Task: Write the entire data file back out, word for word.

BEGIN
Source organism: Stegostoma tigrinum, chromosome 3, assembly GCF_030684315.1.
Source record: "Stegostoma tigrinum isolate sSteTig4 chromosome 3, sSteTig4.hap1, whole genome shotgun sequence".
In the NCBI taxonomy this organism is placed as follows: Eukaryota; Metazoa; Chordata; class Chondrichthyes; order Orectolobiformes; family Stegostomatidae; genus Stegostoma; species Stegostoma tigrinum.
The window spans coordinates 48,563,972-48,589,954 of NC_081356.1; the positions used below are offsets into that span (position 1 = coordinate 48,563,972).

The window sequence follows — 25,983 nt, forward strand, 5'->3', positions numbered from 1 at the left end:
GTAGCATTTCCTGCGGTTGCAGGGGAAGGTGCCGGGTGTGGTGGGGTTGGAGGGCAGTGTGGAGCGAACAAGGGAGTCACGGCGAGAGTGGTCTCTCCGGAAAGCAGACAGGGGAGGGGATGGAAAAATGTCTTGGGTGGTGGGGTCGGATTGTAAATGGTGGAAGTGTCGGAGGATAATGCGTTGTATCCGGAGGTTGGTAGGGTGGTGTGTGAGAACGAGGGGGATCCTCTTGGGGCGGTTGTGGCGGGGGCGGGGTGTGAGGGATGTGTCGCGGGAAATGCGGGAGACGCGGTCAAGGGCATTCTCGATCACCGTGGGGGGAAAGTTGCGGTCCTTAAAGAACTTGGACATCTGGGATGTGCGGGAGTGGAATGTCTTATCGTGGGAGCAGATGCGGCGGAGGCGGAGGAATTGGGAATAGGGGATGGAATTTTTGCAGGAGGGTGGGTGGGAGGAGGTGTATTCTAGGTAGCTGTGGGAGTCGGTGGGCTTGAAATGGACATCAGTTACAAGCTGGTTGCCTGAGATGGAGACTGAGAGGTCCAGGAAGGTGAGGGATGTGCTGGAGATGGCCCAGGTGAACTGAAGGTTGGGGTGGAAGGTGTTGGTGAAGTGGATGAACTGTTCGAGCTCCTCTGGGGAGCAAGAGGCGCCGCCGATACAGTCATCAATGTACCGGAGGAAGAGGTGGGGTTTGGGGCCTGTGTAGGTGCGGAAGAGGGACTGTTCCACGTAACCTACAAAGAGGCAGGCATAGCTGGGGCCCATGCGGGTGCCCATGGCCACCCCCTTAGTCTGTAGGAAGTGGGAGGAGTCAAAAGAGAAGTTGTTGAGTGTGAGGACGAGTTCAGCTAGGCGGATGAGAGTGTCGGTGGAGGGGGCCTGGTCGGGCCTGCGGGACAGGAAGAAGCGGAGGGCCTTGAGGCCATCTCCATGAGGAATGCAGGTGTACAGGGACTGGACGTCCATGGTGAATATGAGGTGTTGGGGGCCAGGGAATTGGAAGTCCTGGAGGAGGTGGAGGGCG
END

Source organism: Stegostoma tigrinum, chromosome 3, assembly GCF_030684315.1.
Source record: "Stegostoma tigrinum isolate sSteTig4 chromosome 3, sSteTig4.hap1, whole genome shotgun sequence".
In the NCBI taxonomy this organism is placed as follows: Eukaryota; Metazoa; Chordata; class Chondrichthyes; order Orectolobiformes; family Stegostomatidae; genus Stegostoma; species Stegostoma tigrinum.
The window spans coordinates 48,563,972-48,589,954 of NC_081356.1; the positions used below are offsets into that span (position 1 = coordinate 48,563,972).

The window sequence follows — 25,983 nt, forward strand, 5'->3', positions numbered from 1 at the left end:
GTAGCATTTCCTGCGGTTGCAGGGGAAGGTGCCGGGTGTGGTGGGGTTGGAGGGCAGTGTGGAGCGAACAAGGGAGTCACGGCGAGAGTGGTCTCTCCGGAAAGCAGACAGGGGAGGGGATGGAAAAATGTCTTGGGTGGTGGGGTCGGATTGTAAATGGTGGAAGTGTCGGAGGATAATGCGTTGTATCCGGAGGTTGGTAGGGTGGTGTGTGAGAACGAGGGGGATCCTCTTGGGGCGGTTGTGGCGGGGGCGGGGTGTGAGGGATGTGTCGCGGGAAATGCGGGAGACGCGGTCAAGGGCATTCTCGATCACCGTGGGGGGAAAGTTGCGGTCCTTAAAGAACTTGGACATCTGGGATGTGCGGGAGTGGAATGTCTTATCGTGGGAGCAGATGCGGCGGAGGCGGAGGAATTGGGAATAGGGGATGGAATTTTTGCAGGAGGGTGGGTGGGAGGAGGTGTATTCTAGGTAGCTGTGGGAGTCGGTGGGCTTGAAATGGACATCAGTTACAAGCTGGTTGCCTGAGATGGAGACTGAGAGGTCCAGGAAGGTGAGGGATGTGCTGGAGATGGCCCAGGTGAACTGAAGGTTGGGGTGGAAGGTGTTGGTGAAGTGGATGAACTGTTCGAGCTCCTCTGGGGAGCAAGAGGCGCCGCCGATACAGTCATCAATGTACCGGAGGAAGAGGTGGGGTTTGGGGCCTGTGTAGGTGCGGAAGAGGGACTGTTCCACGTAACCTACAAAGAGGCAGGCATAGCTGGGGCCCATGCGGGTGCCCATGGCCACCCCCTTAGTCTGTAGGAAGTGGGAGGAGTCAAAAGAGAAGTTGTTGAGTGTGAGGACGAGTTCAGCTAGGCGGATGAGAGTGTCGGTGGAGGGGGCCTGGTCGGGCCTGCGGGACAGGAAGAAGCGGAGGGCCTTGAGGCCATCTCCATGAGGAATGCAGGTGTACAGGGACTGGACGTCCATGGTGAATATGAGGTGTTGGGGGCCAGGGAATTGGAAGTCCTGGAGGAGGTGGAGGGCG